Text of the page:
The Borough of Poole is a unitary authority responsible for local government in Poole, which is in Dorset, England, and is comprised of 16 wards and 42 councillors. In almost every corner of the council – committees, cabinets, council meetings, working parties and unit meetings – paper was driving the agenda. To solve this, we embarked on a council-wide initiative to reduce the volume of paper in circulation and cut the amount of paper being printed and copied with specific areas targeted initially.

Bundles of legal documents associated with child protection cases and the adoption panel were two examples targeted to reduce waste within the Legal and Democratic Services. Court documents for child protection cases can sometimes run to 4,000 pages, the equivalent of up to five or more lever arch files. To distribute these bundles to associated partners, such as assigned counsel, external solicitors, police, NHS and other local authorities, we used to send the documents via secure file transfer to a local printing service for reproduction. From here, the documents were couriered to the Council’s legal team for checking before being sent out securely by Document Exchange (DX), private secure mail system, to solicitor firms and by special delivery or even courier for other involved partners. This process takes place many times throughout the month.

We introduced the Paperless Members Initiative to cut waste and promote flexible working practices. Our annual print budget is £60,000 and – aside from wanting to meet our environmental goals – we wanted to cut this overhead dramatically. Having used Huddle successfully now for nearly a year in connection with the Adoption Panel and Legal Social Services cases, the service has helped pave the way forward for the Paperless Members Initiative. With Parliamentary and Borough Elections scheduled for May this year, the focus will be on migrating away from the current outdated and costly paper practices for the Council’s democratic agenda, following the new intake of elected members.

Before using Huddle, we used Cisco’s secure encrypted email to send out sensitive data to external third parties. However, this was far from straightforward. There was a limitation on the size of document that could be sent via the system. Most attachments exceeded the limitation of 25MB in size, which would then lead to files being copied and encrypted onto disks, sent via DX, special delivery, courier or in some cases teams resorting to paper copies. This caused delays to the dispatch of data and absorbed productivity time.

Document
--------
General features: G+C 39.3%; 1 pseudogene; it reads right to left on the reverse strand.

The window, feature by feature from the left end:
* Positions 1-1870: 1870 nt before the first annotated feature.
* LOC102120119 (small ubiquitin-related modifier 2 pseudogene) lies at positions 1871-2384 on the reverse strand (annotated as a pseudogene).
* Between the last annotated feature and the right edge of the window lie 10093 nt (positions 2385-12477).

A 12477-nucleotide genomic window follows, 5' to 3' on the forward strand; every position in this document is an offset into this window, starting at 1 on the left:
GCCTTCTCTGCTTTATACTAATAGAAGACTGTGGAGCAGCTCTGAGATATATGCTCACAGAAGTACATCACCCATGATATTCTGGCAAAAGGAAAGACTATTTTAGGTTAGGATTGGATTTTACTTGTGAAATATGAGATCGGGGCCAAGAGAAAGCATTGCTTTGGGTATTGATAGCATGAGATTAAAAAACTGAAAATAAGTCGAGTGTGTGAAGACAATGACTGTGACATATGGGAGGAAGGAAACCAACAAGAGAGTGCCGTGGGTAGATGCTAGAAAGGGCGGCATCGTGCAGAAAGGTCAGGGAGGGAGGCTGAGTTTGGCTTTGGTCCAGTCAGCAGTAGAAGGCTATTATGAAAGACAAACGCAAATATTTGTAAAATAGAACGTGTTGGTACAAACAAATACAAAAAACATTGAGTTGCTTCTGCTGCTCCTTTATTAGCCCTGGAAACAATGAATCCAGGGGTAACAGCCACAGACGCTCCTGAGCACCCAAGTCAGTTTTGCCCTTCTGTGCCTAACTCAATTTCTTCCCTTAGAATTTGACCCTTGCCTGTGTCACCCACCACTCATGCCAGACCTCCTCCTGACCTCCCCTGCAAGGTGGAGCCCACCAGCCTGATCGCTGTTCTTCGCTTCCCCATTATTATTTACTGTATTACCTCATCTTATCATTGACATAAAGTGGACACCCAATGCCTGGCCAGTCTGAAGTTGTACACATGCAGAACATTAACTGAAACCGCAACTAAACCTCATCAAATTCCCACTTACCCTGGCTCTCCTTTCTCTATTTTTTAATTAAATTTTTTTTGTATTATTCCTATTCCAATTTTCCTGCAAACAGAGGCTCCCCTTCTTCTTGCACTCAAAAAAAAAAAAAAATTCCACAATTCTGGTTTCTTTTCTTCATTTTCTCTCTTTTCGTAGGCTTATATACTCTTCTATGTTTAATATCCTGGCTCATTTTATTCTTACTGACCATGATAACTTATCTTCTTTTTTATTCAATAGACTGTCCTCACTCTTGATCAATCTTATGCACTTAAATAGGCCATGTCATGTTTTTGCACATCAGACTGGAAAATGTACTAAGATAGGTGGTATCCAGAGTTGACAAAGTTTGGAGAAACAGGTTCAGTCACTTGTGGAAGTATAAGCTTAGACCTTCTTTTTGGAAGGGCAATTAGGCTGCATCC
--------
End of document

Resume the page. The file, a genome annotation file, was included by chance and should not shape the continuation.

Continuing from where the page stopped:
Being able to work with people effectively outside of the Borough of Poole was a major goal. We looked at consumer tools like Dropbox, but were concerned about the security implications. We’re dealing with highly sensitive information, so the security needs to be completely watertight. As soon as we looked at Huddle, we knew we’d found the answer to our paperless sharing initiative.

Huddle’s intuitive workspace model makes it significantly easier for legal teams to collaborate on legal bundles across both desktop and mobile services. We can now share documents both internally and externally with third parties in a secure way and keep tight control over document versioning. When updated versions of files are uploaded to Huddle, instant access is provided to all parties who are to view. This ensures that everyone is reading the most up-to-date documents relating to a case.

As not all team members are tech savvy, moving to a paperless system with Huddle and tablets has not been without its challenges. As well as having to access documents via a new service (Huddle), team members also had to familiarise themselves with using a tablet device, which for some was a completely alien experience. However, with some time and patience, people soon got up and running and members would now not go back to using paper.

Unlike email, discussions are not lost. From a judge’s directions and meeting notes, to medical and psychological assessments, it’s all contained in a single environment. Cases can run over many years, so it’s imperative to maintain clear, consistent and continual collaboration. With Huddle, nothing is missed or overlooked.

An adoption panel member recently had a problem accessing documents for one of the scheduled meetings whilst away on business in France. Following contact with me in the UK, I simply logged onto Huddle through my laptop at home and sorted out the issue within 30 minutes of receiving the call. Previously, that member would have had to wait for several days whilst a further paper copy was collated and sent off to them by secure post. Everyone who touches Huddle now, loves it. The feedback is really positive because it makes the whole team so much more productive.

Liz Hall, business manager (Legal and Democratic) at the Borough of Poole

Liz Hall is the business manager for legal and democratic services at the Borough of Poole. Liz was tasked with running an iPad pilot to try to reduce the dependency on hard copy materials, which run into the thousands of sheets of paper. To start the transition to digital documents, Liz ensured each adoption panel member had access to an iPad and the move to cloud collaboration began.

 


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